Referring to FIG. 1, an original image I(x,y) **100** is processed by an encoder **110** in order to mark the image with a so-called “watermark” to produce a watermarked image I^{(m) }(x,y) **130**. This watermarked image is distributed, for example, over electronic distribution media or channels such as on magnetic disks or over the Internet. During distribution, watermarked image I^{(m) }(x,y) **130** may be modified either inadvertently or intentionally such that the resulting image is not identical to watermarked image I^{(m) }(x,y). Such a modification is often referred to as an “attack” alluding to an intentional modification aimed at removing a watermark. Here we refer to an attack as any modification, intentional or not. In FIG. 1, this modification is represented by attack **150**, which takes watermarked image I^{(m) }(x,y) **130** and produces attacked watermarked image I* (x,y) **170**. A detector **180** processes attacked watermarked image I* (x,y) **170**, along with additional information produced during the encoding phase (described further below), to produce a scalar quantity, Sim **190**, which indicates whether the input to detector **180** is indeed a modified version of watermarked image I^{(m) }(x,y) **130**. That is, detector **180** determines whether its input is attacked watermarked image I* (x,y) **120** as shown in FIG. 1 as opposed to a version of original image I(x,y) **100** or that was not watermarked by encoder **100**, or marked with a different watermark. Detector **180** makes use of original image I(x,y) **100** as well as other information produced by encoder **110**, such as a random watermark sequence N **120** and a mapping m(x,y) **122** which identifies where in watermarked image I^{(m) }(x,y) **130** watermark sequence N **120** is “hidden.” This other information is not distributed along with the watermarked image, thereby making it difficult to remove the watermark from the distributed image.

A desirable property of the combination of encoder **110** and detector **180** is that the determination of whether the input to detector **180** is an attacked watermarked image should be robust to a variety of types of attacks **150**. Typical types of attacks **150** include median filtering, resealing, sharpening, histogram equalization, dithering, compression, photocopying, and blurring. A property of many types of attacks is that the coefficients of a wavelet transform of an attacked image are either mostly increased in magnitude (that is, significantly more than one half of the coefficients are increased in magnitude), or are mostly decreased in magnitude, compared to the corresponding coefficients of the image prior to the attack. Although not limited to attacks with such characteristics, the approach embodied in this invention is particularly well matched to attacks with this property.

Referring to FIG. 2A, encoder **110** includes a number of logical modules. An overall approach used in encoder **110** is to hide two complementary watermarks in original image I(x,y) **100** to produce watermarked image I^{(m) }(x,y) **130**. The complementary watermarks are chosen such that under typical attacks, at least one of the watermarks survives and is easily detectable by detector **180** (FIG. **1**). We refer to this general approach of applying two, or more, watermarks to an image as “cocktail” watermarking.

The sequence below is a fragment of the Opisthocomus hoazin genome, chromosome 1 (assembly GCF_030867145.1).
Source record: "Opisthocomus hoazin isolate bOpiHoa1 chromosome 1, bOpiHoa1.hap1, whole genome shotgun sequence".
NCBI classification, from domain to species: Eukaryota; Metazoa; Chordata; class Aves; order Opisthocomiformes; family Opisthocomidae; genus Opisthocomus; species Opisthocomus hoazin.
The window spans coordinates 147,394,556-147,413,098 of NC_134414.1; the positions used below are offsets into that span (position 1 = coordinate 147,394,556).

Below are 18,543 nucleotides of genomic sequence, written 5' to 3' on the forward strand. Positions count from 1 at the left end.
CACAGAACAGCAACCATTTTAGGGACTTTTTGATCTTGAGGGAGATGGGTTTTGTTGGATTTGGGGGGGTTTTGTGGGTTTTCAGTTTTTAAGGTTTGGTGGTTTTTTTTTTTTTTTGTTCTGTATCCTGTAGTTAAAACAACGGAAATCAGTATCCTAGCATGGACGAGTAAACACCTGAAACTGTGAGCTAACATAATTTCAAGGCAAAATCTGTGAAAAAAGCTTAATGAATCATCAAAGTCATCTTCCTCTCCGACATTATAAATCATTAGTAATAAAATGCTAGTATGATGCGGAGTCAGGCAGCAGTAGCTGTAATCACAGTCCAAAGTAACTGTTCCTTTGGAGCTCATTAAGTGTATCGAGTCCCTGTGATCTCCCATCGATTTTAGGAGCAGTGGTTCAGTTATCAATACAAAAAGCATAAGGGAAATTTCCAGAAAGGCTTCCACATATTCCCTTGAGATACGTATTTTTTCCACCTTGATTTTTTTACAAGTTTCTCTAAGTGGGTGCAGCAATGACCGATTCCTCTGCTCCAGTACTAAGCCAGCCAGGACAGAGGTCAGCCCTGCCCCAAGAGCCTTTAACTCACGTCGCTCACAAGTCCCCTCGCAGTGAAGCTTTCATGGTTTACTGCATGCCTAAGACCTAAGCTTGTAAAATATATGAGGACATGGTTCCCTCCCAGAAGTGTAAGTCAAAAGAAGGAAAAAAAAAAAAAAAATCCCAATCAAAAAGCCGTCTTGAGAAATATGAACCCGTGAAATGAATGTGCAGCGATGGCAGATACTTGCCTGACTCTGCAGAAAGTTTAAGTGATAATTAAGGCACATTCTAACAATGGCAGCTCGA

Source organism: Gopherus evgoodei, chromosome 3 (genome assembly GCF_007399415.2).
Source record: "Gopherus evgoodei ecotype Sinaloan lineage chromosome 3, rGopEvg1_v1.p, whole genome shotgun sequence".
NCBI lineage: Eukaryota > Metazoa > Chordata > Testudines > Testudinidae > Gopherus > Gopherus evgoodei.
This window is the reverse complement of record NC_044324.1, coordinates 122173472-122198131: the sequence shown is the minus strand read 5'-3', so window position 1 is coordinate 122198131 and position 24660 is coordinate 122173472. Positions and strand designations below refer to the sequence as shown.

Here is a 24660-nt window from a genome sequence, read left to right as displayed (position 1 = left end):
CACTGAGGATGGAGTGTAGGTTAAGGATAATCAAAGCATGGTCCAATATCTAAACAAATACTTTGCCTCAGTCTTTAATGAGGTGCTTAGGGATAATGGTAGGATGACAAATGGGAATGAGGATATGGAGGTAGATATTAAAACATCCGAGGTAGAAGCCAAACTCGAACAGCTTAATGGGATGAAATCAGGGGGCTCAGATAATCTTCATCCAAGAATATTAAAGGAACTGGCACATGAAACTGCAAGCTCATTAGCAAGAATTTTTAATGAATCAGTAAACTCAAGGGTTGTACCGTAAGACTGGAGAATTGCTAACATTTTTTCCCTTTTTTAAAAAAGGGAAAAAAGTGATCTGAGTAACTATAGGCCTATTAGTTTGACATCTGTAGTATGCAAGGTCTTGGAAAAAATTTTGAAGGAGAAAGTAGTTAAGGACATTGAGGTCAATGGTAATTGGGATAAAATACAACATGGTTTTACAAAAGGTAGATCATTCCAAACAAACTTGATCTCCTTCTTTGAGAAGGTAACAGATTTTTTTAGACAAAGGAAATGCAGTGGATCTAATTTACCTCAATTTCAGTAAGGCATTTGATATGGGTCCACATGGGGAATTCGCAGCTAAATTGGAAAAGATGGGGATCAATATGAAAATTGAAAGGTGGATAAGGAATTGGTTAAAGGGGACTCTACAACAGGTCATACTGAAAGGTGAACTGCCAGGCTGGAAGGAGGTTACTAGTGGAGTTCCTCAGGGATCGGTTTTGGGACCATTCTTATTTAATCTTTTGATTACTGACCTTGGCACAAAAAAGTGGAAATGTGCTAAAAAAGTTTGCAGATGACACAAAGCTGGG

Encoder **110** accepts original image I(x,y) **100**. In the discussion that follows, original image **100** is made up of **128** by **128** grayscale pixels. In alternative embodiments, other sizes of images, and black-and-white or color images are processed using the same approach. Encoder **110** applies two watermarks in the original image I(x,y) **100** in the transform domain by modifying a selected subset of transform coefficients of the image to encode a watermark sequence. In this embodiment, encoder **110** uses a wavelet transform **210** to compute a wavelet representation made up of wavelet coefficients H(x,y) **212**. In other embodiments, other transforms are used, for example, a discrete cosine transform. After computing the wavelet representation, encoder **110** modifies a subset of wavelet coefficients H(x,y) **212** at a wavelet modulator **215** to produce a modified representation made up of modulated wavelet coefficients H^{(m) }(x,y) **216**. The encoder applies an inverse wavelet transform **220** to the modulated wavelet coefficients **216** to produce watermarked image I^{(m) }(x,y) **130**.

Turning now to FIG. 2B, detector **180** inputs attacked watermarked image I* (x,y) **170** which is either watermarked image I^{(m) }(x,y) **130** or an attacked version of that watermarked image. Detector **180** produces a scalar quantity Sim **190**, indicates whether the image was indeed processed (watermarked) by encoder **110**. In order to compute Sim **190**, the detector makes use of original image I(x,y), **100**, attacked watermarked image I* (x,y) **170**, as well as several other quantities computed by encoder **110**, which are described below, that were computed during the encoding process.

Referring back to FIG. 2A, encoder **110** encodes watermark sequence N **120** into original image I(x,y) **100**. Encoder **110** applies the watermark sequence as two separate watermarks: as a positive watermark M^{(p) }(x,y) produced by a positive watermark generator **214**, and as a negative watermark M^{(n) }(x,y) produced by a negative watermark generator **218**. The outputs of watermark generators **214** and **218** are passed to wavelet modulator **215** which modifies wavelet coefficients H(x,y) **212** of the original image.